North West school shortage fuels dodgy buses
Ngwanathota drives the learners, all of whom are younger than 10 years old, daily to school in the small town of Makwassie about 100 kms west of Klerksdorp. Learners must sit on the floor or each other’s laps to fit into the bus, which has already been cited once for overcrowding, he said.
“Traffic officials gave me a ticket for overloading but when I showed it to the owner, she said the problem would be fixed as soon as the other bus was fixed,” Ngwanathota told OurHealth. “I don’t feel comfortable about this.”
“When I go over a pothole, they get flung,” he added. “I’ve seen them vomit on top of each other. It is just unsafe and inhumane – I don’t know what to do.”
Phakedi Primary School Grade 4 teacher Brenda Mofadi travels with the pupils and says there has been a high rate of absenteeism since the second privately-owned bus broke down.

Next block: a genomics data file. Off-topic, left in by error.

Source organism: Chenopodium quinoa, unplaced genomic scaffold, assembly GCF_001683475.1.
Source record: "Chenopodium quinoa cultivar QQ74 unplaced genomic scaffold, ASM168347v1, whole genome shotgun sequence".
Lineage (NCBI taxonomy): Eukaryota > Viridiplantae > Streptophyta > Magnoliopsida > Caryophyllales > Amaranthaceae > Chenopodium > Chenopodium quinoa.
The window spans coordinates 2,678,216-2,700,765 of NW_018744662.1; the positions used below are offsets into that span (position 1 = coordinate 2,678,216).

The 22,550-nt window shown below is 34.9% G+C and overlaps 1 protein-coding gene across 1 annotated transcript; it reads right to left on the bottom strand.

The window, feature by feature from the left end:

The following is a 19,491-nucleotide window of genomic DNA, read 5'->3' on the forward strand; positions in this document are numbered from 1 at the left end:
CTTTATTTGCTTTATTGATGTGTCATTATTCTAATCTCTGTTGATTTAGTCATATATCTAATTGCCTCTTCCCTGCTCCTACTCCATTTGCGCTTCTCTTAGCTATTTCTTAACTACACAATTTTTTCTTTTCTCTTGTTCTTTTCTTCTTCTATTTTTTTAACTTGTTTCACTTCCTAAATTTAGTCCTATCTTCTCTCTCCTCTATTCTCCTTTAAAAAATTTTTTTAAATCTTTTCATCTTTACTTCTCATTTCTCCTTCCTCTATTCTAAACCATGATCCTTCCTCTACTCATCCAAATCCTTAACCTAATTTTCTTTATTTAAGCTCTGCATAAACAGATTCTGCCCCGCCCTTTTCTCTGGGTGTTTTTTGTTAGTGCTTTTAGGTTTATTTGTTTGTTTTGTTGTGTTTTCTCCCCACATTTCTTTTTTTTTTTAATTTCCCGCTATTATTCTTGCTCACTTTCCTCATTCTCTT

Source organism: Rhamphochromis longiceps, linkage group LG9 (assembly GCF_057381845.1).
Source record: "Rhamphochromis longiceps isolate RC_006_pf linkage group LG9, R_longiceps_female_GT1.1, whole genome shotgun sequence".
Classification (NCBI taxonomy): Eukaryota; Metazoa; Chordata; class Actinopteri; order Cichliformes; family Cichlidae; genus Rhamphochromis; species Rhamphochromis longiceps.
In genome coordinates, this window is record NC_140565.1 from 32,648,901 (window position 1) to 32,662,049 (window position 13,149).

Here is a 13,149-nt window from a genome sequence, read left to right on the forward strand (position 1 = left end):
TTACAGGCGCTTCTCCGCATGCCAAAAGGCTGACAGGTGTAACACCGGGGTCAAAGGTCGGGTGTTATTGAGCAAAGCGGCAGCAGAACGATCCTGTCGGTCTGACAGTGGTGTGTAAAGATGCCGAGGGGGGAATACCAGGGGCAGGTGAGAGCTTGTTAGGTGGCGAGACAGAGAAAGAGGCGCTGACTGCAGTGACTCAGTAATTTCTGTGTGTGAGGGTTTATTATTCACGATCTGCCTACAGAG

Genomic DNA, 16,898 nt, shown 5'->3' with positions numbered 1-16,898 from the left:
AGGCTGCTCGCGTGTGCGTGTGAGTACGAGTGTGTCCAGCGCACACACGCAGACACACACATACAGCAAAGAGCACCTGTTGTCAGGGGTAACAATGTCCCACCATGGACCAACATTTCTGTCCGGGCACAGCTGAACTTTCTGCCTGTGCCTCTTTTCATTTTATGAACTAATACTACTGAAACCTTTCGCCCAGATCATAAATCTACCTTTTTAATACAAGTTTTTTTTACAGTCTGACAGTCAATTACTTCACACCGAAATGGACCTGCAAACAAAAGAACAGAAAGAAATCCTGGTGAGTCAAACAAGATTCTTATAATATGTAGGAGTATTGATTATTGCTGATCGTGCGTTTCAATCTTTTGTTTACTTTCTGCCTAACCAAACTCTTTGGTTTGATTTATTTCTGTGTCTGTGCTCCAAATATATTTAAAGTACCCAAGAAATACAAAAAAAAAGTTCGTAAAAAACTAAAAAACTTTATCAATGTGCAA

“This has had a negative impact on education and will, in the long run, have an impact on pass rate,” she said. “Children attend school with dirty clothes because they are sitting on top of each other in the bus and getting sick on each other’s clothes.”
According to Ngwanathota, the problem of poor learner transport in the area is fuelled by a lack of schools in the nearby Leboleng township, which forces parents to send children farther away for schooling.
According to community members, repeated pleas for more schools in the youth-heavy aread have fallen on deaf ears. A second public school, Atlarelang Primary School, was built in 2006 to support the already overloaded Phogole Primary School, but both schools cannot accommodate all the pupils.
Bus owner, Jeanette Ntemogeng, said she is forced to use only one bus because the second bus is in for repairs.
“I understand that is not safe for these children to be transported long distances every day like this but my other bus is damaged,” she said.
Ntemogeng has promised that a second bus would be operational by the end of this week.